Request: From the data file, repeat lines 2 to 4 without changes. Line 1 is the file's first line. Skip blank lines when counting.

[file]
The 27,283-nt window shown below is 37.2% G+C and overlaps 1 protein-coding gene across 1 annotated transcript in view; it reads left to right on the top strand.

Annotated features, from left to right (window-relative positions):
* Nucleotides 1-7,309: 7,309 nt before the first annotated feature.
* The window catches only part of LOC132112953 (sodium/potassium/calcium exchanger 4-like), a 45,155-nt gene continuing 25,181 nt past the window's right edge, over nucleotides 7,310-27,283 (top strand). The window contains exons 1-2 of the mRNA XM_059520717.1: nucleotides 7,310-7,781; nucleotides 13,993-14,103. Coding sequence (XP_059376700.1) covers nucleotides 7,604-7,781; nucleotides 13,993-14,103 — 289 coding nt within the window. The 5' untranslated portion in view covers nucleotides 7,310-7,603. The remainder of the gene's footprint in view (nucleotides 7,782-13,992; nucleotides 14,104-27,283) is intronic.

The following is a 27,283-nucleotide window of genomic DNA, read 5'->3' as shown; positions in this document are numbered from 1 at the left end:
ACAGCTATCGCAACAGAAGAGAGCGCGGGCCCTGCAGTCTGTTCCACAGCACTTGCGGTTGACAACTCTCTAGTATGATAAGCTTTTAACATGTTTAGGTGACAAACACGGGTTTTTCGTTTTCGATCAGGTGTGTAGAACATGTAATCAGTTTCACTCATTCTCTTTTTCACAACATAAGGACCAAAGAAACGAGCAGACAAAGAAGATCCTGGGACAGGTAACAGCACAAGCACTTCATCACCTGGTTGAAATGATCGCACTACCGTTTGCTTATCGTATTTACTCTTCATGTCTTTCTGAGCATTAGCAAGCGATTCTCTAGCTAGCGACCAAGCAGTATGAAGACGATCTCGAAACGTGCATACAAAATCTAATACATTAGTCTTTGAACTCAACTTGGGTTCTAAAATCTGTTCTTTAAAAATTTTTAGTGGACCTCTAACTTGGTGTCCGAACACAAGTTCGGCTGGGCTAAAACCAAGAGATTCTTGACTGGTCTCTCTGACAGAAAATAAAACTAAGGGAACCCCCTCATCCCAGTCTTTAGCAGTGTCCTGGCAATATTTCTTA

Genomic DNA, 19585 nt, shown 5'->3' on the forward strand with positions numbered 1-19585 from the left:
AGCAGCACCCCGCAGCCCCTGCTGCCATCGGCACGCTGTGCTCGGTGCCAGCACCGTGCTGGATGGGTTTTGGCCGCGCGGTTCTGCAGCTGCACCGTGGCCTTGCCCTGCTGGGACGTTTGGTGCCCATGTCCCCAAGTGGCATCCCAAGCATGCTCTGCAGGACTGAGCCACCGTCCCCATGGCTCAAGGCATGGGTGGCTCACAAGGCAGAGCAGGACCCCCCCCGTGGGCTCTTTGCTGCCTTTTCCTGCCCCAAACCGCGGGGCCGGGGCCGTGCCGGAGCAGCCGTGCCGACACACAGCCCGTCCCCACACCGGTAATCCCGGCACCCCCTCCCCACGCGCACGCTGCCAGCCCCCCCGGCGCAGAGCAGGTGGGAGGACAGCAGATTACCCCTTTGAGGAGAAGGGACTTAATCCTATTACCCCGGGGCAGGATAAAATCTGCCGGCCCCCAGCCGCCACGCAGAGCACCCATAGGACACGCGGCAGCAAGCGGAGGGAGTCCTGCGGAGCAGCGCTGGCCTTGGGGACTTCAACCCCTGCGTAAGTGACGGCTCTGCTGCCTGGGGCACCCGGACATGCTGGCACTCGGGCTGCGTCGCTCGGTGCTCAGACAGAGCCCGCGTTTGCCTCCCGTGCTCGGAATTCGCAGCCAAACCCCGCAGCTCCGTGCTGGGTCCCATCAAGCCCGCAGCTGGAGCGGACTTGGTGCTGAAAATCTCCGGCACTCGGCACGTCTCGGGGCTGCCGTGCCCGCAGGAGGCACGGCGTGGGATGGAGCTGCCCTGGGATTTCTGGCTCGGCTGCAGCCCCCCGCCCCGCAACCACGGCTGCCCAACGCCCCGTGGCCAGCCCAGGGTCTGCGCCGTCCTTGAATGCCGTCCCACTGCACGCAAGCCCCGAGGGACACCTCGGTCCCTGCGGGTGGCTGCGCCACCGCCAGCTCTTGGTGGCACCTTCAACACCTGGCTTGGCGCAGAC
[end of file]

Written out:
Annotated features, from left to right (window-relative positions):
* Nucleotides 1-7,309: 7,309 nt before the first annotated feature.
* The window catches only part of LOC132112953 (sodium/potassium/calcium exchanger 4-like), a 45,155-nt gene continuing 25,181 nt past the window's right edge, over nucleotides 7,310-27,283 (top strand). The window contains exons 1-2 of the mRNA XM_059520717.1: nucleotides 7,310-7,781; nucleotides 13,993-14,103. Coding sequence (XP_059376700.1) covers nucleotides 7,604-7,781; nucleotides 13,993-14,103 — 289 coding nt within the window. The 5' untranslated portion in view covers nucleotides 7,310-7,603. The remainder of the gene's footprint in view (nucleotides 7,782-13,992; nucleotides 14,104-27,283) is intronic.